JavaEnterprise JavaWriting an Axis2 Service from Scratch

Writing an Axis2 Service from Scratch content and product recommendations are editorially independent. We may make money when you click on links to our partners. Learn More.

Axis2 has designed and implemented in a way that makes the end user’s job easier. Once he has learnt and understood the Axis2 basics, working with Axis2 is very convenient. Discussing Axis2 basic and its architecture is obviously out of scope of this document; if you are interesting in those topics, there are enough documents for reference. There are slight changes in the way that you implement a service in Axis2 and Axis1. Axis2 introduced a new way of deploying a service as an archive file where you bundle all your service-related resources, services classes, and third-party libraries, and then deploy the archive file.


A Web service is obviously an application deployed in a Web service engine. Service implementation, service descriptors, and the way of deploying them vary one engine to another. No matter what Web service engine you are using, there are two main approaches to writing a Web service:

  1. Contract first approach: Starting from a WSDL file
  2. Code first approach: Starting from a source code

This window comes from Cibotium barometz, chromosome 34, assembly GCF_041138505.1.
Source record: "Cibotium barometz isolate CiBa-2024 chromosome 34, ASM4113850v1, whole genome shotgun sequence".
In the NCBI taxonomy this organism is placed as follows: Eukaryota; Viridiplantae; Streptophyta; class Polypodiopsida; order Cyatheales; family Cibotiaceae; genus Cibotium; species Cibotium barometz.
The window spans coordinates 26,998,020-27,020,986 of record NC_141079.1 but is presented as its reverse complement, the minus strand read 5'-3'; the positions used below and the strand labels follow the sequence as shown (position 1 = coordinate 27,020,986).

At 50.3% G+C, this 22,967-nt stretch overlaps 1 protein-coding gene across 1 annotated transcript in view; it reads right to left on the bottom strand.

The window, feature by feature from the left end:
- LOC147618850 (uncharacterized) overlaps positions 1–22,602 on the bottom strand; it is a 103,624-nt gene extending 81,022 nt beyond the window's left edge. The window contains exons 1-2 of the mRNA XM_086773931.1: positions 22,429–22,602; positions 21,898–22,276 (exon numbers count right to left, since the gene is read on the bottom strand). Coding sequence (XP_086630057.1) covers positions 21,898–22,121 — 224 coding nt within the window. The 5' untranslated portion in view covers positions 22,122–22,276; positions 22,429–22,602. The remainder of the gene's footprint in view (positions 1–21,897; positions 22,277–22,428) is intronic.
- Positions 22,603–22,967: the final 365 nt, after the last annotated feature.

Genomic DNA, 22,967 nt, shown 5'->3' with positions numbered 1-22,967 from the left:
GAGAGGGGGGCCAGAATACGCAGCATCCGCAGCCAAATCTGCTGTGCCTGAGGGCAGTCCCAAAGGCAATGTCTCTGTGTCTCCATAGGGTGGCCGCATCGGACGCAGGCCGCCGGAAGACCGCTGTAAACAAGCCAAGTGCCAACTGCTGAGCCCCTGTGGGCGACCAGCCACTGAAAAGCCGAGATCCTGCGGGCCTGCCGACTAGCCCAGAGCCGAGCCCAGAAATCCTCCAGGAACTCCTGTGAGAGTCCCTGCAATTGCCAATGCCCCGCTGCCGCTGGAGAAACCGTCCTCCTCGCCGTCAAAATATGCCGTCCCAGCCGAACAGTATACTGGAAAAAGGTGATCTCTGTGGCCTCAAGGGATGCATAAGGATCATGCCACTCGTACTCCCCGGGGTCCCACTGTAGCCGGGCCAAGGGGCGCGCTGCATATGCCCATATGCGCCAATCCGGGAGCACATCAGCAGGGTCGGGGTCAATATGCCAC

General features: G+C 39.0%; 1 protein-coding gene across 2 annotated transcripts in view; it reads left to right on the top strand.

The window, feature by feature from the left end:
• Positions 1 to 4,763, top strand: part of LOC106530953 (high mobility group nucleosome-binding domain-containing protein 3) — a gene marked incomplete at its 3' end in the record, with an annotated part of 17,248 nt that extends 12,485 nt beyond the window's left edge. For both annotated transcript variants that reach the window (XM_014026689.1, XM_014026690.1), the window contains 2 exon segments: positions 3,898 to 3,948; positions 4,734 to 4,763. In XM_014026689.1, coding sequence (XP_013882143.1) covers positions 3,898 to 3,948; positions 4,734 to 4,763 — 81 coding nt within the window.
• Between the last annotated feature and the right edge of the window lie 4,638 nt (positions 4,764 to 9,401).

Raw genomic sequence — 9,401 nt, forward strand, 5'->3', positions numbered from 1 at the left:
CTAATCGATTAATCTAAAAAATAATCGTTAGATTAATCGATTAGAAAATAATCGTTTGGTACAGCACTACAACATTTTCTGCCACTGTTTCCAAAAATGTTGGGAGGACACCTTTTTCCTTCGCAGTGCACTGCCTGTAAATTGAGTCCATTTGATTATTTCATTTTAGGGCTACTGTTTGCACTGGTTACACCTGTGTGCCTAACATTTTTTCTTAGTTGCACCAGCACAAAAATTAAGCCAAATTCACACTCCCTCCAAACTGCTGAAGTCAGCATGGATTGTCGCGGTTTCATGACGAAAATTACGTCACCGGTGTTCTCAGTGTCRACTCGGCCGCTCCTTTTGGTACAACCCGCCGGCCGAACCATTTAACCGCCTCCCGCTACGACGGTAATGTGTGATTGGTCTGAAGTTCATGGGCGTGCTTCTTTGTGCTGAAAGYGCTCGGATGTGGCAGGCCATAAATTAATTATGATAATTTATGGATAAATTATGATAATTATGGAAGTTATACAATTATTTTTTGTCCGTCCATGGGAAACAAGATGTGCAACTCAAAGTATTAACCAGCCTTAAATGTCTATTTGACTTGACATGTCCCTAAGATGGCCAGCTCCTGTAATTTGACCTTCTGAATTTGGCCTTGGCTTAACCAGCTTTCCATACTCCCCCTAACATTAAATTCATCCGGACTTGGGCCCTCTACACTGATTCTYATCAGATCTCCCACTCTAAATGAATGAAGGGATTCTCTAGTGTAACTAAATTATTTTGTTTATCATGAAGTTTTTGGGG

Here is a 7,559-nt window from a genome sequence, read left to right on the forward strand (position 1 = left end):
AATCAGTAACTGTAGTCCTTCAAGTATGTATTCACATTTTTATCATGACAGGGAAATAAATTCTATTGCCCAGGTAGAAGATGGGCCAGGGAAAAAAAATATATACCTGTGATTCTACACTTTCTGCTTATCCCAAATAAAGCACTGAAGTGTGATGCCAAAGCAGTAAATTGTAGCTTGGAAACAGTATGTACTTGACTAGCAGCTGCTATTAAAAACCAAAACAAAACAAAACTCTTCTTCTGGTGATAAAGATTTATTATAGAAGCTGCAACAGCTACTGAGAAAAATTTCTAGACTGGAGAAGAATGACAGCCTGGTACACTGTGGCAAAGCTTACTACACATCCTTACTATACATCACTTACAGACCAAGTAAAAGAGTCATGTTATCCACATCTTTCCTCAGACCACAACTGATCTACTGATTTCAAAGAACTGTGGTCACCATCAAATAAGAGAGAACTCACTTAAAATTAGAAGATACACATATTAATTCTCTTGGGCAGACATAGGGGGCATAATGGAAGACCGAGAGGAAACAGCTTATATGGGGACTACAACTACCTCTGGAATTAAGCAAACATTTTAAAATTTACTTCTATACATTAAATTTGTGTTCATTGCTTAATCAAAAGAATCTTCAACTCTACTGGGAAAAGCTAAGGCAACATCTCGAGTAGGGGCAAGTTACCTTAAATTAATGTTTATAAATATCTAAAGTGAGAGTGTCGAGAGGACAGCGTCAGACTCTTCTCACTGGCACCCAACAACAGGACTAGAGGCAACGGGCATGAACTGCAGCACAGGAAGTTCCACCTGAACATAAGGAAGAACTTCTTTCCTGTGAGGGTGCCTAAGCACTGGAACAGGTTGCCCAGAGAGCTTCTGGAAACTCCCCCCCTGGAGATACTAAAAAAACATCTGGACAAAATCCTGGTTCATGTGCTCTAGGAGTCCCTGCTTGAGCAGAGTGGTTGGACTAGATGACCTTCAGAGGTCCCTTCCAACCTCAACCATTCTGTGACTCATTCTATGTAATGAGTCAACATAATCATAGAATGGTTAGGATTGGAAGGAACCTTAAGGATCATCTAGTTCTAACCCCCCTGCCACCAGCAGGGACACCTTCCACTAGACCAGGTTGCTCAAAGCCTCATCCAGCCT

The recommended way to write a service is to start from a WSDL file, but the code first approach is still valid; most developers use that technique for their application. One of the concerns with the contract first approach is writing the WSDL document to match his requirement; that obviously requires a good knowledge of WSDL.

Code first approach

If you are new to the world of Web services, your knowledge of WSDL may not enough to write your own WSDL file and then create the service using the WSDL document. So, the best way is to start from a Java class and learn how to expose the Java class as a Web service.

At runtime, no one can understand whether the service was created using code first approach or contract first approach because what you have at the runtime is a set of Java classes. There are three main steps involve in creating a new Web service using the code first approach in Axis2:

  1. Write the service implementation class.
  2. Write a service descriptor (services.xml).
  3. Create a service archive file.